University of Wyoming leaders will make a final decision on where to place more than $300 million worth of new dormitories “hopefully by January 2020,” Vice President for Student Affairs Sean Blackburn said Thursday.
The state Legislature approved a bill last week that will allow UW to access enough capital to build dorms that can house 2,000 students.
The bill outlines areas on the west side of 15th Street for new dorm construction. However, the boundaries in the bill are broad enough to given the board of trustees some discretion on dorm siting.
The bill also changes the structure of the task force that’s been convened to oversee the dorms’ construction.
In 2018, the task force had been controlled by the Legislature. A revised version of the task force will add a representative from the city of Laramie while handing responsibility of organization the task force to UW.
During a Thursday town hall meeting at the Wyoming Union, Blackburn said the task force will likely work through the spring and summer to put together a plan on beginning dorm construction.
The new timeline means construction will begin at least a year later that some members of that task force had expected in 2018.
“The dirt could be flying next spring or next summer,” House Speaker Steve Harshman, R-Casper, said in August.
One issue that prevents dorm planning from moving forward quicker is the fact that UW is currently only 10 weeks into a year-long master planning process.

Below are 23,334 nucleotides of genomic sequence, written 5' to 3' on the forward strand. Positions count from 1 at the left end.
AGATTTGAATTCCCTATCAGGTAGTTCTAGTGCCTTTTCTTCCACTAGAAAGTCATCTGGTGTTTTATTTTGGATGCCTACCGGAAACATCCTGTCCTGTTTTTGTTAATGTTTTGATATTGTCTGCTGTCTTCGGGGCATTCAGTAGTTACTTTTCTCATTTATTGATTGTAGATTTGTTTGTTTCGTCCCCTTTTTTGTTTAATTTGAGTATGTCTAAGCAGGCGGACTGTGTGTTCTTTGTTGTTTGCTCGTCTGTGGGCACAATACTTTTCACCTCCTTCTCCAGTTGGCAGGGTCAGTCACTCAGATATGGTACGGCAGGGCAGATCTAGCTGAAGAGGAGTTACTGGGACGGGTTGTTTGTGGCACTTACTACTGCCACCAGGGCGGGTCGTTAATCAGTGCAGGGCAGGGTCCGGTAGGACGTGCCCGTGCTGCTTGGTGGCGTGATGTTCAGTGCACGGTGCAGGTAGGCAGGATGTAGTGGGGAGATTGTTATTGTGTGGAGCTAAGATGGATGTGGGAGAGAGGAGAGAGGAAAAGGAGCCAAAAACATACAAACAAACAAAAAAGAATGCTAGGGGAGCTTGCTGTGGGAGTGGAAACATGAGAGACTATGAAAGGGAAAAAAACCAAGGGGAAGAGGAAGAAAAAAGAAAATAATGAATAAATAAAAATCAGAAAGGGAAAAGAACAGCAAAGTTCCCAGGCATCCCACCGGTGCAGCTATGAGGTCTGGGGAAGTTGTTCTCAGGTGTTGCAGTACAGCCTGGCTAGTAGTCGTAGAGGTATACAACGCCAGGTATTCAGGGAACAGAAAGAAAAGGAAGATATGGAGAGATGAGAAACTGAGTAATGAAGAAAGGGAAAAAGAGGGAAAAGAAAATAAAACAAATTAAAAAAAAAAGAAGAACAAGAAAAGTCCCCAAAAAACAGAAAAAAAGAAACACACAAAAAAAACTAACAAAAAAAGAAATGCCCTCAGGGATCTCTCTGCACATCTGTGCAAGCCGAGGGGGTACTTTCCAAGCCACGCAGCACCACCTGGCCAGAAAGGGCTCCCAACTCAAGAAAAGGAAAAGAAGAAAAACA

The university had adopted a long-range master plan in 2009, but has now hired a consulting firm to create a new 20-year plan.
Neil Theobald, vice president for finance and administration, said that he and members of the consulting firm, Massachusetts-based company Sasaki, have now visited Sheridan, Rock Springs and Lander to gauge Wyoming residents’ sentiments concerning UW.
Theobald said that the impeding master plan will envision a campus that reflects the state.
“We want to know that when you come here, you know you’re in Wyoming — you’re not in New York or Kansas,” Theobald said.
That idea will impact the design of new dorms, he noted, saying it doesn’t serve students well from rural areas to “put them in a 10-story building with hundreds of other people.”
Under House Bill 293, which allows the university to move forward with construction, no new dorm building can exceed six stories.